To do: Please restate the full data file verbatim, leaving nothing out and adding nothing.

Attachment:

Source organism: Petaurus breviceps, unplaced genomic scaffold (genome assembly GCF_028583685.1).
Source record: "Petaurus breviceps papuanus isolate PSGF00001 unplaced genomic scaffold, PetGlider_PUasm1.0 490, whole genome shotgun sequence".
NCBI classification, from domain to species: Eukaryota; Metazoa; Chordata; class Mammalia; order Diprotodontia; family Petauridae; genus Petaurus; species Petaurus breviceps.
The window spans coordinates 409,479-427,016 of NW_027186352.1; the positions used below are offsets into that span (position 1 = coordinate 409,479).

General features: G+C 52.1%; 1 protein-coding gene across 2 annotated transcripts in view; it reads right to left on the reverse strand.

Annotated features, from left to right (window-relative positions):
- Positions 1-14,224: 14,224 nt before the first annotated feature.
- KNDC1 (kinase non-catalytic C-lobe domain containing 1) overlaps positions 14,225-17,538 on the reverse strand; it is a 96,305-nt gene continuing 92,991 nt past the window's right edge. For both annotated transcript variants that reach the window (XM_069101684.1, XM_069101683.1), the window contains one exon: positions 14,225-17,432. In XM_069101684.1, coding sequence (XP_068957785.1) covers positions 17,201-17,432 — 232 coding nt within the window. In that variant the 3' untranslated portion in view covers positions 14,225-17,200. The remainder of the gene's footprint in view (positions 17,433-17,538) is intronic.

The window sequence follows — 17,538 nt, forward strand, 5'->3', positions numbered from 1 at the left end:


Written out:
Source organism: Petaurus breviceps, unplaced genomic scaffold (genome assembly GCF_028583685.1).
Source record: "Petaurus breviceps papuanus isolate PSGF00001 unplaced genomic scaffold, PetGlider_PUasm1.0 490, whole genome shotgun sequence".
NCBI classification, from domain to species: Eukaryota; Metazoa; Chordata; class Mammalia; order Diprotodontia; family Petauridae; genus Petaurus; species Petaurus breviceps.
The window spans coordinates 409,479-427,016 of NW_027186352.1; the positions used below are offsets into that span (position 1 = coordinate 409,479).

General features: G+C 52.1%; 1 protein-coding gene across 2 annotated transcripts in view; it reads right to left on the reverse strand.

Annotated features, from left to right (window-relative positions):
- Positions 1-14,224: 14,224 nt before the first annotated feature.
- KNDC1 (kinase non-catalytic C-lobe domain containing 1) overlaps positions 14,225-17,538 on the reverse strand; it is a 96,305-nt gene continuing 92,991 nt past the window's right edge. For both annotated transcript variants that reach the window (XM_069101684.1, XM_069101683.1), the window contains one exon: positions 14,225-17,432. In XM_069101684.1, coding sequence (XP_068957785.1) covers positions 17,201-17,432 — 232 coding nt within the window. In that variant the 3' untranslated portion in view covers positions 14,225-17,200. The remainder of the gene's footprint in view (positions 17,433-17,538) is intronic.

The window sequence follows — 17,538 nt, forward strand, 5'->3', positions numbered from 1 at the left end: